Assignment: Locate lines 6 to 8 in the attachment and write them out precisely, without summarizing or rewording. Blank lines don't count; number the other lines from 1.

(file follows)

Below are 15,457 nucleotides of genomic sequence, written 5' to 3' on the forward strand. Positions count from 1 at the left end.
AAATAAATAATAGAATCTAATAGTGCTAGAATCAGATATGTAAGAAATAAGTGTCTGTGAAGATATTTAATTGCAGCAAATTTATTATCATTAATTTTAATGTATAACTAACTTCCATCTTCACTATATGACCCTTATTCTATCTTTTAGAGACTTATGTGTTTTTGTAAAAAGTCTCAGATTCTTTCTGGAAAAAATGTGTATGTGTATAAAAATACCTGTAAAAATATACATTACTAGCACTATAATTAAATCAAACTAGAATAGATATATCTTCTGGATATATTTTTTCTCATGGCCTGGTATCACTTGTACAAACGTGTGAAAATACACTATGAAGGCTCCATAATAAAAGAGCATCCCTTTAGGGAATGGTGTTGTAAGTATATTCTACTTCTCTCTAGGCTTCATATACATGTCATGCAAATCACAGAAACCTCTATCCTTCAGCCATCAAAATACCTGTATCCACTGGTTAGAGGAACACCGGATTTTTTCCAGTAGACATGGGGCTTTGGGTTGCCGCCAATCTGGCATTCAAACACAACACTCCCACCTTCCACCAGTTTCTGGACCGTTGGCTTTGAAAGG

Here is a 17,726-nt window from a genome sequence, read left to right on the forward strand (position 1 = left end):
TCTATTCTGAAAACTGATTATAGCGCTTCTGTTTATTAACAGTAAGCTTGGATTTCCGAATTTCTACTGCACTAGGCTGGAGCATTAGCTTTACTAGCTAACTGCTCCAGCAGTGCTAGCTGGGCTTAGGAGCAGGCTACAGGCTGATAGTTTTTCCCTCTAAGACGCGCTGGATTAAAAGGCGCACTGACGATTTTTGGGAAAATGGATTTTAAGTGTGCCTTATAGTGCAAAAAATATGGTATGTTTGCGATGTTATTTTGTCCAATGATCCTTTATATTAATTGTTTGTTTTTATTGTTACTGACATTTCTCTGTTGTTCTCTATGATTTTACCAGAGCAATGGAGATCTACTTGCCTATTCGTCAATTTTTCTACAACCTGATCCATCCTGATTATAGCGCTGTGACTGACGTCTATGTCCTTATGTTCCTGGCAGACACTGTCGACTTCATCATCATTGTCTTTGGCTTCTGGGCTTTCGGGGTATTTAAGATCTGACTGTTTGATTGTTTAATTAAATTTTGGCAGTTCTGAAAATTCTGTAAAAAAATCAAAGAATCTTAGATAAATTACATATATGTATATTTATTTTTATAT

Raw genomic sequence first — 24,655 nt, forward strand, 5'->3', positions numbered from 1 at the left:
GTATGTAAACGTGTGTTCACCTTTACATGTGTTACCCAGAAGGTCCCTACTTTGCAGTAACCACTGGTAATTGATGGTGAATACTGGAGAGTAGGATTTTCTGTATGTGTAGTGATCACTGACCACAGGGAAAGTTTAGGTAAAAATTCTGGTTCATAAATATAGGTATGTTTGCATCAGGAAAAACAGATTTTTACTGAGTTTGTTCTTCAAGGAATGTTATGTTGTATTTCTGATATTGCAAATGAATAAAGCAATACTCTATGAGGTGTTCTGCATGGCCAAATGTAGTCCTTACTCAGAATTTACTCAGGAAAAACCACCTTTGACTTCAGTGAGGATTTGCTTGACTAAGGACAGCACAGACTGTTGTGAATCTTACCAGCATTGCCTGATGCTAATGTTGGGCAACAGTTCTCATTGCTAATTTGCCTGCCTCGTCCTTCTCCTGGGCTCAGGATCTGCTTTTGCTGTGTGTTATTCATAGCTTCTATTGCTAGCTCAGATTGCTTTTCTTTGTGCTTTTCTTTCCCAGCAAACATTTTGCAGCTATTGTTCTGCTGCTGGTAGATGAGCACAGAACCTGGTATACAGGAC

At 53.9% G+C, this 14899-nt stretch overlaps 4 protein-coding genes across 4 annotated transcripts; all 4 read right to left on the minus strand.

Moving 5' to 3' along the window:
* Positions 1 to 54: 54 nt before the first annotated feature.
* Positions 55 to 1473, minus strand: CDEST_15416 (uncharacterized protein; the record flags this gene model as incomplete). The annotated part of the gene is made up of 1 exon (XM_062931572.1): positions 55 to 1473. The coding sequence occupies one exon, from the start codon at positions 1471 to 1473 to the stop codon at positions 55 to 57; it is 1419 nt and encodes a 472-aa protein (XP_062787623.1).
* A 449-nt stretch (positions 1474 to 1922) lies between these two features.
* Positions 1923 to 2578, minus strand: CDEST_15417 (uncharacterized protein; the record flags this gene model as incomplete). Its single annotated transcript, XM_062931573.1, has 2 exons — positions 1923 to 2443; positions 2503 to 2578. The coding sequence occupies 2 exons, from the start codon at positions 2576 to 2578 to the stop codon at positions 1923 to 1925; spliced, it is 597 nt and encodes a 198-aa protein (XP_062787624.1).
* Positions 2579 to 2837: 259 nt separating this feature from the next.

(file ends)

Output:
GTATGTAAACGTGTGTTCACCTTTACATGTGTTACCCAGAAGGTCCCTACTTTGCAGTAACCACTGGTAATTGATGGTGAATACTGGAGAGTAGGATTTTCTGTATGTGTAGTGATCACTGACCACAGGGAAAGTTTAGGTAAAAATTCTGGTTCATAAATATAGGTATGTTTGCATCAGGAAAAACAGATTTTTACTGAGTTTGTTCTTCAAGGAATGTTATGTTGTATTTCTGATATTGCAAATGAATAAAGCAATACTCTATGAGGTGTTCTGCATGGCCAAATGTAGTCCTTACTCAGAATTTACTCAGGAAAAACCACCTTTGACTTCAGTGAGGATTTGCTTGACTAAGGACAGCACAGACTGTTGTGAATCTTACCAGCATTGCCTGATGCTAATGTTGGGCAACAGTTCTCATTGCTAATTTGCCTGCCTCGTCCTTCTCCTGGGCTCAGGATCTGCTTTTGCTGTGTGTTATTCATAGCTTCTATTGCTAGCTCAGATTGCTTTTCTTTGTGCTTTTCTTTCCCAGCAAACATTTTGCAGCTATTGTTCTGCTGCTGGTAGATGAGCACAGAACCTGGTATACAGGAC

At 53.9% G+C, this 14899-nt stretch overlaps 4 protein-coding genes across 4 annotated transcripts; all 4 read right to left on the minus strand.

Moving 5' to 3' along the window: